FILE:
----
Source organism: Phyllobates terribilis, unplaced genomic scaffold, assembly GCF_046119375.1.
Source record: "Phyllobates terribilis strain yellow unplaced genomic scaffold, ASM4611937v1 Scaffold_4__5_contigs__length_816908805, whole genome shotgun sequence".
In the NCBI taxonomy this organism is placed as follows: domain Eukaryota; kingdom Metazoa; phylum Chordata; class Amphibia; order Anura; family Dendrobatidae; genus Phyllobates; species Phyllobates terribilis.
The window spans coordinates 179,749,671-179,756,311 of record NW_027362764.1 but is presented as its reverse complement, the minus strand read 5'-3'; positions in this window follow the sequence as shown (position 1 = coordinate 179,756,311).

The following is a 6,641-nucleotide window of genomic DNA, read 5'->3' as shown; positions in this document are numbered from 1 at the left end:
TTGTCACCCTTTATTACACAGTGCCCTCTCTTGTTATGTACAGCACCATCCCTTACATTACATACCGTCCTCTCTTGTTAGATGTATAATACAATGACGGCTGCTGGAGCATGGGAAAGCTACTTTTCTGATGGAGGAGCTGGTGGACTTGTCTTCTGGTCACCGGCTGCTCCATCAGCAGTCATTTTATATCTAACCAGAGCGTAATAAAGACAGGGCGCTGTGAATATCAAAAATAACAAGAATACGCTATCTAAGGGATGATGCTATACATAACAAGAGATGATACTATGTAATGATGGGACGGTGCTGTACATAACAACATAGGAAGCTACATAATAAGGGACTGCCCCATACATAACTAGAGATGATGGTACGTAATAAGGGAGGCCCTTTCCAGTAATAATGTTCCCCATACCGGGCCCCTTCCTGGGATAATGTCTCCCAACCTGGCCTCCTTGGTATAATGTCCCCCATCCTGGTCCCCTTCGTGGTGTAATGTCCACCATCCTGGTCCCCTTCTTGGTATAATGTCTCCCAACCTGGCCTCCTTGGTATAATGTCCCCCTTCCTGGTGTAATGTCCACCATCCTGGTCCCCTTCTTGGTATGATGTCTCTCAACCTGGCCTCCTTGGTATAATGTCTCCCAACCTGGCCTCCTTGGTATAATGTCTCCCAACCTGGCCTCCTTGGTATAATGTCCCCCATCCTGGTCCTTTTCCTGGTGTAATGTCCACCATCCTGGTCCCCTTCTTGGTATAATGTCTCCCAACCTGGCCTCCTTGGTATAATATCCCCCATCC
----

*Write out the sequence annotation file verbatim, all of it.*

Source organism: Phyllobates terribilis, unplaced genomic scaffold, assembly GCF_046119375.1.
Source record: "Phyllobates terribilis strain yellow unplaced genomic scaffold, ASM4611937v1 Scaffold_4__5_contigs__length_816908805, whole genome shotgun sequence".
In the NCBI taxonomy this organism is placed as follows: domain Eukaryota; kingdom Metazoa; phylum Chordata; class Amphibia; order Anura; family Dendrobatidae; genus Phyllobates; species Phyllobates terribilis.
The window spans coordinates 179,749,671-179,756,311 of record NW_027362764.1 but is presented as its reverse complement, the minus strand read 5'-3'; positions in this window follow the sequence as shown (position 1 = coordinate 179,756,311).

The following is a 6,641-nucleotide window of genomic DNA, read 5'->3' as shown; positions in this document are numbered from 1 at the left end:
TTGTCACCCTTTATTACACAGTGCCCTCTCTTGTTATGTACAGCACCATCCCTTACATTACATACCGTCCTCTCTTGTTAGATGTATAATACAATGACGGCTGCTGGAGCATGGGAAAGCTACTTTTCTGATGGAGGAGCTGGTGGACTTGTCTTCTGGTCACCGGCTGCTCCATCAGCAGTCATTTTATATCTAACCAGAGCGTAATAAAGACAGGGCGCTGTGAATATCAAAAATAACAAGAATACGCTATCTAAGGGATGATGCTATACATAACAAGAGATGATACTATGTAATGATGGGACGGTGCTGTACATAACAACATAGGAAGCTACATAATAAGGGACTGCCCCATACATAACTAGAGATGATGGTACGTAATAAGGGAGGCCCTTTCCAGTAATAATGTTCCCCATACCGGGCCCCTTCCTGGGATAATGTCTCCCAACCTGGCCTCCTTGGTATAATGTCCCCCATCCTGGTCCCCTTCGTGGTGTAATGTCCACCATCCTGGTCCCCTTCTTGGTATAATGTCTCCCAACCTGGCCTCCTTGGTATAATGTCCCCCTTCCTGGTGTAATGTCCACCATCCTGGTCCCCTTCTTGGTATGATGTCTCTCAACCTGGCCTCCTTGGTATAATGTCTCCCAACCTGGCCTCCTTGGTATAATGTCTCCCAACCTGGCCTCCTTGGTATAATGTCCCCCATCCTGGTCCTTTTCCTGGTGTAATGTCCACCATCCTGGTCCCCTTCTTGGTATAATGTCTCCCAACCTGGCCTCCTTGGTATAATATCCCCCATCC